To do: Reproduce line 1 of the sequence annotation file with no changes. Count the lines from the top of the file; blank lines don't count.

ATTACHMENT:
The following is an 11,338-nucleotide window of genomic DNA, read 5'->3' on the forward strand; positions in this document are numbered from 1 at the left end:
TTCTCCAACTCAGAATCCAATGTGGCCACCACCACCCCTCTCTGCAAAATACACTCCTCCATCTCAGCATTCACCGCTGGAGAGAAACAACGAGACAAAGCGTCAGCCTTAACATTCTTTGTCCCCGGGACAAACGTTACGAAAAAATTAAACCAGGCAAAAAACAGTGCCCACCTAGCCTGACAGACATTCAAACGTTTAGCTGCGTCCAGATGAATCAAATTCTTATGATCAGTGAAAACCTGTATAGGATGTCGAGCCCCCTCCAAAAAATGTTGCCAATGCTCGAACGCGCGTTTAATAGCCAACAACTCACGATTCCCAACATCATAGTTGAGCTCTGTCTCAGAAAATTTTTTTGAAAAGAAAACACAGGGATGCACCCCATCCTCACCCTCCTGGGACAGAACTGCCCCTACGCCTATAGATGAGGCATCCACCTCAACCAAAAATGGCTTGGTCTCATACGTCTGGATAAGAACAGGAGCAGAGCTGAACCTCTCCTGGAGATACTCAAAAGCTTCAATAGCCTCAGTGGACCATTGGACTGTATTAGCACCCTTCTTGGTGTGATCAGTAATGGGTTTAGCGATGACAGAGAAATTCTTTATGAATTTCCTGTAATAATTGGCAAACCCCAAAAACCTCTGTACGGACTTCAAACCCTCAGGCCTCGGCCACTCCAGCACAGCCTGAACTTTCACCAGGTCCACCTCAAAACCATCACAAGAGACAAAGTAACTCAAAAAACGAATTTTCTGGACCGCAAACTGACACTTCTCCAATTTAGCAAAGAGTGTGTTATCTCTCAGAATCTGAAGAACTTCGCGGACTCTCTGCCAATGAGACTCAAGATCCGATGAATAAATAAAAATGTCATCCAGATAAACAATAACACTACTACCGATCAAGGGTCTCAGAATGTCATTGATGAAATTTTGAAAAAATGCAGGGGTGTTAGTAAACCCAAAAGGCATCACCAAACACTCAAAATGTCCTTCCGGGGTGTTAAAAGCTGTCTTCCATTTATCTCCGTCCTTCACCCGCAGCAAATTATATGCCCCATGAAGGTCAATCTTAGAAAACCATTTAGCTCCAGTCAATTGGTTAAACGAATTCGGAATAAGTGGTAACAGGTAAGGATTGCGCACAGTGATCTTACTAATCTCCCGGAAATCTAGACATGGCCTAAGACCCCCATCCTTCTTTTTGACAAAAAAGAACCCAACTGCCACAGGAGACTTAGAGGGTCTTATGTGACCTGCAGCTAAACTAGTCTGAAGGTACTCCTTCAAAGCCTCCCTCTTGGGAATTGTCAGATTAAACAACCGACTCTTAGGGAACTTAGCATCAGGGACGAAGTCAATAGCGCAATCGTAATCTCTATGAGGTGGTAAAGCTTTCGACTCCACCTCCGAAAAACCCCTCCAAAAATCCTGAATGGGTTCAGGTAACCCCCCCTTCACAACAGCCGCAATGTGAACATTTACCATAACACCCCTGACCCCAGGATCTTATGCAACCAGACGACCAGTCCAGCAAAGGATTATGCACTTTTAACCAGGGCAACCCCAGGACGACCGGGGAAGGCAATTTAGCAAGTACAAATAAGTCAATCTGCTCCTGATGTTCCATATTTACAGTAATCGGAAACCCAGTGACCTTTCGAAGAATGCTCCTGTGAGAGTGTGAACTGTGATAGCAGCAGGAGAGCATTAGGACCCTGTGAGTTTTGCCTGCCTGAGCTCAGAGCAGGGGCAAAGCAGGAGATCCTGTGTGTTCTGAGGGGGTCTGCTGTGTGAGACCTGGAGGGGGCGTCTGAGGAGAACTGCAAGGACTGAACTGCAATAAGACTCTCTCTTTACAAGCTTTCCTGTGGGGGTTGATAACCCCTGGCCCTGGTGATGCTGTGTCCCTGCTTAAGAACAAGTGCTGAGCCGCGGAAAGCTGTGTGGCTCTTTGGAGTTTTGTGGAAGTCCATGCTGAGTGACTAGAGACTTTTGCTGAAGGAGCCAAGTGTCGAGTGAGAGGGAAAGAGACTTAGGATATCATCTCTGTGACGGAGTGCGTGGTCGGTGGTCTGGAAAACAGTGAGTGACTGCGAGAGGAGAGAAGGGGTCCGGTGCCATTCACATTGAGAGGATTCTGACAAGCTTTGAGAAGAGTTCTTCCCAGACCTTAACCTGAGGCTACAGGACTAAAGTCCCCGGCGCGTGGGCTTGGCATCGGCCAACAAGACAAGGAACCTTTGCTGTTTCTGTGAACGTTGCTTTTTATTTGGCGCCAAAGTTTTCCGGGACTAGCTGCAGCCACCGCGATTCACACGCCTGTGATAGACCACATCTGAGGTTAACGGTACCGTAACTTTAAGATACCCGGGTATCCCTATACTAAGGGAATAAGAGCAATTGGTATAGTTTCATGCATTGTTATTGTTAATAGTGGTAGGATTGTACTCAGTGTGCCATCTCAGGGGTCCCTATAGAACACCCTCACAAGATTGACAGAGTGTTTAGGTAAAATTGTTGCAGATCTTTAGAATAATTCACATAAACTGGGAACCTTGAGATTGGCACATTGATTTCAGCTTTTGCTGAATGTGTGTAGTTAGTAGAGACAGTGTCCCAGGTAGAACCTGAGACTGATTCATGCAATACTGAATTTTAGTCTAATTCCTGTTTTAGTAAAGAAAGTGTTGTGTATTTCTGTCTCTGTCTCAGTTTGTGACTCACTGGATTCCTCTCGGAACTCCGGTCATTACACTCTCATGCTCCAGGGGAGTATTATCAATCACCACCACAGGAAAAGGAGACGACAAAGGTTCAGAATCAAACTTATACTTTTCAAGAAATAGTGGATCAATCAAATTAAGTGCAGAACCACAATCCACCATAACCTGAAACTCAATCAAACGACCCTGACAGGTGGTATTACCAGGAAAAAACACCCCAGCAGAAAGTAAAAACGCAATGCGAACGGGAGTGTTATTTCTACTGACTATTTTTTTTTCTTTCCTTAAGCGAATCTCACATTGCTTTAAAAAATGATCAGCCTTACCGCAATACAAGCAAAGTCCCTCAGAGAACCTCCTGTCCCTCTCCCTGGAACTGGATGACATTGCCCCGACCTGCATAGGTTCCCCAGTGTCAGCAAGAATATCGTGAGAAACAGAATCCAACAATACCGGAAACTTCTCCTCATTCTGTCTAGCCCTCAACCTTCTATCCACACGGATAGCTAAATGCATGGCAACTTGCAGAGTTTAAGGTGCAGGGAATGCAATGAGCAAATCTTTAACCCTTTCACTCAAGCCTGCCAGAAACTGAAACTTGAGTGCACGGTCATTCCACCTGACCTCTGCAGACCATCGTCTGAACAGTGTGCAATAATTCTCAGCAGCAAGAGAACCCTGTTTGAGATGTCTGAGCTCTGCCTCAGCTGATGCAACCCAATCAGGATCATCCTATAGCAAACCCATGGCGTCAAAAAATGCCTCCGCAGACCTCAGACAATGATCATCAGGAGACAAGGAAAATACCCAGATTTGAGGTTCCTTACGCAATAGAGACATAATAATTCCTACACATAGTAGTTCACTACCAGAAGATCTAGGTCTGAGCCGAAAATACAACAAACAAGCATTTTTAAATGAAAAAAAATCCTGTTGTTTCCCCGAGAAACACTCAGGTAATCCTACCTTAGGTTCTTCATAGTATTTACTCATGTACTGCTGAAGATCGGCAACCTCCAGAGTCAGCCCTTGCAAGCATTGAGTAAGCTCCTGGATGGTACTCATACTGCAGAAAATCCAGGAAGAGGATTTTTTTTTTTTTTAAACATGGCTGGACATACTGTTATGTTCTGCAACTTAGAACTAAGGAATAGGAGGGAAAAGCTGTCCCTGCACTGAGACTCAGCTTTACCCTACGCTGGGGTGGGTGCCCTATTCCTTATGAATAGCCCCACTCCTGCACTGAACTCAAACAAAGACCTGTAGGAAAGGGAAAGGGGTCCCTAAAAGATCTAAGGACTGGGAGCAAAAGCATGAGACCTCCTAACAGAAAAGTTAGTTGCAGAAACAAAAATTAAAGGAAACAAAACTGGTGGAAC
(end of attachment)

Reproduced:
The following is an 11,338-nucleotide window of genomic DNA, read 5'->3' on the forward strand; positions in this document are numbered from 1 at the left end: